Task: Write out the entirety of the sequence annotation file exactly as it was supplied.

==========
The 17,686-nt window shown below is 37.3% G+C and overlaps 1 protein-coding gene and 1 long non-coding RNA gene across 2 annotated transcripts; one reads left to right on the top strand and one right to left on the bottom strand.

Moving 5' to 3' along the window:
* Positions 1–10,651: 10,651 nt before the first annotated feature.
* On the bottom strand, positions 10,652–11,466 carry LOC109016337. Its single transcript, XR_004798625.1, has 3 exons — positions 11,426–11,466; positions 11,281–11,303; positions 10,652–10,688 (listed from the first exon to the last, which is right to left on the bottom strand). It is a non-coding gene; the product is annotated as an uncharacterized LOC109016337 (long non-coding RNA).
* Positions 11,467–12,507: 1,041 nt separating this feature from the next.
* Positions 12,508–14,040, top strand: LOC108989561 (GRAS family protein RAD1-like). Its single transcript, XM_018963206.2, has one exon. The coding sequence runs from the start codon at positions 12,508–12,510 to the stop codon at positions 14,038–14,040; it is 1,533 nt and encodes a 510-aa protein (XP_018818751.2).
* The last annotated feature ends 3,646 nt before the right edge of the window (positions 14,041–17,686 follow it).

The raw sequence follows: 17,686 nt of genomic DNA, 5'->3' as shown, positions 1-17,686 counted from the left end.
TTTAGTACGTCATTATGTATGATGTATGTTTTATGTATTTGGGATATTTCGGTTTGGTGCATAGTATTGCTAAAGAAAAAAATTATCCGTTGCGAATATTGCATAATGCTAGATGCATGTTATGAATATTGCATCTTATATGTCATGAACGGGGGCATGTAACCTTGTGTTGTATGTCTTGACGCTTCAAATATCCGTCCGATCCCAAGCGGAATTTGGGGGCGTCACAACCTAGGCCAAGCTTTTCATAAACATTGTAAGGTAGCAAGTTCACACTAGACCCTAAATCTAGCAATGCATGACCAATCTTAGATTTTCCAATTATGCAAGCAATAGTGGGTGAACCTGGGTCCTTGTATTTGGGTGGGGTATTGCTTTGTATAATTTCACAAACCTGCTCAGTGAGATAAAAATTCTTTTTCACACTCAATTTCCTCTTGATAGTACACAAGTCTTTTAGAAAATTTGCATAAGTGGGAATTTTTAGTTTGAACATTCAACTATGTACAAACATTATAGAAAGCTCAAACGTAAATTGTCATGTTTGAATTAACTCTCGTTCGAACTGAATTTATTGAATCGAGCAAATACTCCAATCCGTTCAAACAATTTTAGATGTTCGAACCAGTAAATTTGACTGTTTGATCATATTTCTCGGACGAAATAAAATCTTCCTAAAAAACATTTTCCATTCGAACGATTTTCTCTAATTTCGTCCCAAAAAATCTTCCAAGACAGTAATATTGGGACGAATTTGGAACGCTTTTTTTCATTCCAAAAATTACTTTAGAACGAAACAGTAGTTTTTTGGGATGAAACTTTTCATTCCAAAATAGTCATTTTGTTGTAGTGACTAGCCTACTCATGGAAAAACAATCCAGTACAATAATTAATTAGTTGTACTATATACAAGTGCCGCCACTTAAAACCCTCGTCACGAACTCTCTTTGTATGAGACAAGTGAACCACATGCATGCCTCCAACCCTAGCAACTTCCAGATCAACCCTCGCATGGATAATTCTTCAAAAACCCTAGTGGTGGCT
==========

The 17,686-nt window shown below is 37.3% G+C and overlaps 1 protein-coding gene and 1 long non-coding RNA gene across 2 annotated transcripts; one reads left to right on the top strand and one right to left on the bottom strand.

Moving 5' to 3' along the window:
* Positions 1–10,651: 10,651 nt before the first annotated feature.
* On the bottom strand, positions 10,652–11,466 carry LOC109016337. Its single transcript, XR_004798625.1, has 3 exons — positions 11,426–11,466; positions 11,281–11,303; positions 10,652–10,688 (listed from the first exon to the last, which is right to left on the bottom strand). It is a non-coding gene; the product is annotated as an uncharacterized LOC109016337 (long non-coding RNA).
* Positions 11,467–12,507: 1,041 nt separating this feature from the next.
* Positions 12,508–14,040, top strand: LOC108989561 (GRAS family protein RAD1-like). Its single transcript, XM_018963206.2, has one exon. The coding sequence runs from the start codon at positions 12,508–12,510 to the stop codon at positions 14,038–14,040; it is 1,533 nt and encodes a 510-aa protein (XP_018818751.2).
* The last annotated feature ends 3,646 nt before the right edge of the window (positions 14,041–17,686 follow it).

The raw sequence follows: 17,686 nt of genomic DNA, 5'->3' as shown, positions 1-17,686 counted from the left end.
TTTAGTACGTCATTATGTATGATGTATGTTTTATGTATTTGGGATATTTCGGTTTGGTGCATAGTATTGCTAAAGAAAAAAATTATCCGTTGCGAATATTGCATAATGCTAGATGCATGTTATGAATATTGCATCTTATATGTCATGAACGGGGGCATGTAACCTTGTGTTGTATGTCTTGACGCTTCAAATATCCGTCCGATCCCAAGCGGAATTTGGGGGCGTCACAACCTAGGCCAAGCTTTTCATAAACATTGTAAGGTAGCAAGTTCACACTAGACCCTAAATCTAGCAATGCATGACCAATCTTAGATTTTCCAATTATGCAAGCAATAGTGGGTGAACCTGGGTCCTTGTATTTGGGTGGGGTATTGCTTTGTATAATTTCACAAACCTGCTCAGTGAGATAAAAATTCTTTTTCACACTCAATTTCCTCTTGATAGTACACAAGTCTTTTAGAAAATTTGCATAAGTGGGAATTTTTAGTTTGAACATTCAACTATGTACAAACATTATAGAAAGCTCAAACGTAAATTGTCATGTTTGAATTAACTCTCGTTCGAACTGAATTTATTGAATCGAGCAAATACTCCAATCCGTTCAAACAATTTTAGATGTTCGAACCAGTAAATTTGACTGTTTGATCATATTTCTCGGACGAAATAAAATCTTCCTAAAAAACATTTTCCATTCGAACGATTTTCTCTAATTTCGTCCCAAAAAATCTTCCAAGACAGTAATATTGGGACGAATTTGGAACGCTTTTTTTCATTCCAAAAATTACTTTAGAACGAAACAGTAGTTTTTTGGGATGAAACTTTTCATTCCAAAATAGTCATTTTGTTGTAGTGACTAGCCTACTCATGGAAAAACAATCCAGTACAATAATTAATTAGTTGTACTATATACAAGTGCCGCCACTTAAAACCCTCGTCACGAACTCTCTTTGTATGAGACAAGTGAACCACATGCATGCCTCCAACCCTAGCAACTTCCAGATCAACCCTCGCATGGATAATTCTTCAAAAACCCTAGTGGTGGCT